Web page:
As illustrated in FIGS. 6, 8, 11 a, 11 b and 12, strand traverse guide 36 has cam follower portion 38 that is mounted in groove 33 of rotating cylindrical cam 32. Strand guide 36 rides between upper and lower rails 34 and 35. As cylindrical cam 32 is rotated, strand traverse guide 36 traverses a path that is perpendicular to and intersected by the paths of pins 42, 42′ carried by two spaced-apart pin conveyors. In the figures, the pin conveyors are illustrated as pin-conveyor wheels 40, 40′. Each wheel has a plurality of pins 42, or 42′ projecting from its circumference. As wheels 40, 40′ are rotated, strand 10 is looped by strand traverse guide 36 around each pin, first on a pin of one pin-conveyor wheel and then on a pin of the other pin-conveyor wheel, to form strand array 16. For each cycle of the traverse guide to and from, each pin-conveyor wheel is advanced by the angular distance between successive pins. Strand array 16 is then carried by the rotating pin-conveyor wheels into contact with advancing sheet 12 as the sheet is fed from supply roll 13 onto and advanced by a sheet support surface, illustrated in the figure. as rotating drum 50. A short distance upstream of the location where strand array 16 contacts advancing sheet 12 an adhesive, preferably a melt adhesive, is applied to the strand array and/or the sheet by spraying, dripping, or other means. In FIGS. 1, 5 and 7, the adhesive is applied through adhesive spray applicator 20. The strand array is carried by continued rotation of the pin-conveyor wheels into one or more nips located near each edge of the strand array. The nips are formed by restraining belts 52, 52′, preferably V-belts, and the circumferential surface of rotating drum 50. Then, strand array 16 is removed from the pins and held by the restraining belts atop advancing sheet 12 on the drum surface.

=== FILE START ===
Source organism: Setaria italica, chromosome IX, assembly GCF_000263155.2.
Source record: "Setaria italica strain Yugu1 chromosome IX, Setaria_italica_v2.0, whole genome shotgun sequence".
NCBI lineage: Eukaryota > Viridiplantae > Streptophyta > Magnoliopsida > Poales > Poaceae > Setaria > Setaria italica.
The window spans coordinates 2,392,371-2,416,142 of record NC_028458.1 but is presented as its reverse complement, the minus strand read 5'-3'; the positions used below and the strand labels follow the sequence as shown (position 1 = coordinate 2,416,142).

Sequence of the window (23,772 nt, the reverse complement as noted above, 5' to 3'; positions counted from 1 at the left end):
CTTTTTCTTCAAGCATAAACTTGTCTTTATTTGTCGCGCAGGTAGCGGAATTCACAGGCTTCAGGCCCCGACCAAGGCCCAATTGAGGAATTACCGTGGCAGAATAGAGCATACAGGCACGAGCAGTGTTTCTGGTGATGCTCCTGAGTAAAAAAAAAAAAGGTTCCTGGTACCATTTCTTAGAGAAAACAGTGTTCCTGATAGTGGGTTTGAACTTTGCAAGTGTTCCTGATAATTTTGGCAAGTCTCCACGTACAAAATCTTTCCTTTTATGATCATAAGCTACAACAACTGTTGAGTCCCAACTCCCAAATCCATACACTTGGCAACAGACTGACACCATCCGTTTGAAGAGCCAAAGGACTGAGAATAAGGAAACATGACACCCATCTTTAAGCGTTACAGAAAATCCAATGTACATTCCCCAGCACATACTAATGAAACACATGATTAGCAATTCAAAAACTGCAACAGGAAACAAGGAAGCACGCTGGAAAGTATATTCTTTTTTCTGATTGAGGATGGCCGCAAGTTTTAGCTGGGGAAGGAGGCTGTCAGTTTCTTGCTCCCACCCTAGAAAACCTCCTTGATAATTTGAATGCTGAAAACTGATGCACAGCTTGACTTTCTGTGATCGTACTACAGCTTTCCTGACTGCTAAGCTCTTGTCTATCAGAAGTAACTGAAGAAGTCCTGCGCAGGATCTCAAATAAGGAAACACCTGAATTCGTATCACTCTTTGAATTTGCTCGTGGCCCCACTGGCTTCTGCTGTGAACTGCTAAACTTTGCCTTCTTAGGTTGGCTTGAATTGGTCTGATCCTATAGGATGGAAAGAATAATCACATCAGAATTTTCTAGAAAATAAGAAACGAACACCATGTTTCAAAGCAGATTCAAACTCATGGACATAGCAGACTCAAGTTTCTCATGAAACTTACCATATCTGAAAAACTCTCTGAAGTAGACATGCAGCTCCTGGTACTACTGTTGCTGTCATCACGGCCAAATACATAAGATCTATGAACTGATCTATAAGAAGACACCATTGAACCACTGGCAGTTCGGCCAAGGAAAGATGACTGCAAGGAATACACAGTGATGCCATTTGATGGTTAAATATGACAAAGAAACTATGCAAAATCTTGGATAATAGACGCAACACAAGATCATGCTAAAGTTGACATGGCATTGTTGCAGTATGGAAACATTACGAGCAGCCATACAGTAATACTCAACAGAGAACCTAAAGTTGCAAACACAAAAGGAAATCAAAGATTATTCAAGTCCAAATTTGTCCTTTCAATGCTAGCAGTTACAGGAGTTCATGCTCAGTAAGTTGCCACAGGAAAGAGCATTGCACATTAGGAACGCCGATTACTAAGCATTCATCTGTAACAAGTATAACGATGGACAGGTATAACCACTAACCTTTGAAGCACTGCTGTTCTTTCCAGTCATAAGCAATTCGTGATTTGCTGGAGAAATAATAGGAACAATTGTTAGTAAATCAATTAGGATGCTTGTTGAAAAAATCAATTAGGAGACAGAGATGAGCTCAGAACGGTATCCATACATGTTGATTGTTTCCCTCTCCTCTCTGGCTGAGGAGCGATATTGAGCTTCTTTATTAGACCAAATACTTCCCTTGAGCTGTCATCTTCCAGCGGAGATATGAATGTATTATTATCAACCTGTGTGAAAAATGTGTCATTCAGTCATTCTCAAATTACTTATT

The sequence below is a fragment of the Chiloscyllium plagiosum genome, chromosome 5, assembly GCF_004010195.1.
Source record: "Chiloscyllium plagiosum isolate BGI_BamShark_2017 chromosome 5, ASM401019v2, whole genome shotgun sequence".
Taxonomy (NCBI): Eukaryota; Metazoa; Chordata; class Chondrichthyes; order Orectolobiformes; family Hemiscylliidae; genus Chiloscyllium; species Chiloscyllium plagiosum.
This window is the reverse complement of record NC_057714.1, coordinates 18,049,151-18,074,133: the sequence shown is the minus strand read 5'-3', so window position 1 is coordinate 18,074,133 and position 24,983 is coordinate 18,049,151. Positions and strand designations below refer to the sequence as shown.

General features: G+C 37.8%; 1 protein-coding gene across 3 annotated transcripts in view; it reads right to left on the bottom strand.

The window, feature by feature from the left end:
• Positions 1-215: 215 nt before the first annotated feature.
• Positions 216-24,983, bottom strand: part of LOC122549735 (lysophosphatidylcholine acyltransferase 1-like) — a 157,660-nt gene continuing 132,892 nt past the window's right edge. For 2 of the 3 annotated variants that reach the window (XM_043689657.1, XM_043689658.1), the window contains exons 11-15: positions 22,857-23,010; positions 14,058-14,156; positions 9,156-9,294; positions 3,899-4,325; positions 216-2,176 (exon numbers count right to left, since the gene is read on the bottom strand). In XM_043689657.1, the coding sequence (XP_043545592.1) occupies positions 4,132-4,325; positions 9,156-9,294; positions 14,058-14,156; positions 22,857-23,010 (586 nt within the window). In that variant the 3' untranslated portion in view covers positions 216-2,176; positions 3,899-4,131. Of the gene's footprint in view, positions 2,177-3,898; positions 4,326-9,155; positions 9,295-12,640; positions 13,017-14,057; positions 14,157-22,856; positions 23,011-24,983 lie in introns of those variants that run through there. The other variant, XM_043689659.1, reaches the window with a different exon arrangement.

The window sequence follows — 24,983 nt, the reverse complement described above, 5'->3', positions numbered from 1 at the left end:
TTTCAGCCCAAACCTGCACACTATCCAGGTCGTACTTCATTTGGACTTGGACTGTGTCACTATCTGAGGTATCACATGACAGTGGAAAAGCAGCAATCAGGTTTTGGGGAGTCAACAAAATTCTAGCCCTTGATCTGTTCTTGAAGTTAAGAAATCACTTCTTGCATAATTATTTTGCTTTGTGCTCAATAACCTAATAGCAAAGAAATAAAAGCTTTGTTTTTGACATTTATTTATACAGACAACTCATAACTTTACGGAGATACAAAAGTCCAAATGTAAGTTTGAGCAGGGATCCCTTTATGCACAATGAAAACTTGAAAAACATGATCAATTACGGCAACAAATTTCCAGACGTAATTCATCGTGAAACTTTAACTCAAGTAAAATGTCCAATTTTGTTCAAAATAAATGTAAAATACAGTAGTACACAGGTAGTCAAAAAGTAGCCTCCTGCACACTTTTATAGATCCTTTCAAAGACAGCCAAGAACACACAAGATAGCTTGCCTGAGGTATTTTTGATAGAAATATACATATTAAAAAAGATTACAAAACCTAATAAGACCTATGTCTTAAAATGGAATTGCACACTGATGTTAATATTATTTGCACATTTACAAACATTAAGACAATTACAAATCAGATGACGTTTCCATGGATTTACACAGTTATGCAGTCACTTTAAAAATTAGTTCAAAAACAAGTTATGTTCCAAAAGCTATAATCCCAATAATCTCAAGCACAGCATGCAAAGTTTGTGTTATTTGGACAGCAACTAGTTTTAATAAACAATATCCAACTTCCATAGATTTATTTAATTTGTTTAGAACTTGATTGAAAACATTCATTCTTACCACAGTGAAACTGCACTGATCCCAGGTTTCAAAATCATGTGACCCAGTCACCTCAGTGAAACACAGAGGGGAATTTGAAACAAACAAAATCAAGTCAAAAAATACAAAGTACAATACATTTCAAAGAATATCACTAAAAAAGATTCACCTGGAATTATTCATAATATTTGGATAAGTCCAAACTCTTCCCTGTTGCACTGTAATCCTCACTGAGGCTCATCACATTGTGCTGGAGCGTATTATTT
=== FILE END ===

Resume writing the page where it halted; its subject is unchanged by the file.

Strand removal can be accomplished by any of several methods. The strand can simply be allowed to break as the elongation of the unrestrained end-loop exceeds the break elongation of the strand via the continued separating movement of the pin conveyor and the assembly drum. Alternatively, the strand can be deliberately released from the pin at a prescribed point after the strand has been sufficiently restrained by the belts via a retracting or folding pin movement.

Optionally, a cover sheet 14 fed from supply roll 15 can be applied atop the just-formed strand array/sheet assembly. By setting the traverse speed and the pin spacing on each pin conveyor, and then adjusting the relative speeds of the pin conveyors and the sheet-advancing support, the number of transverse strands per unit length of composite sheet material produced can be varied as desired. As the assembled sheet substrate 12, strand array 16 and optional cover sheet 14 are advanced, the adhesive becomes set and composite sheet material 18 is completed. Then, the composite sheet can be wound up or forwarded to further processing operations.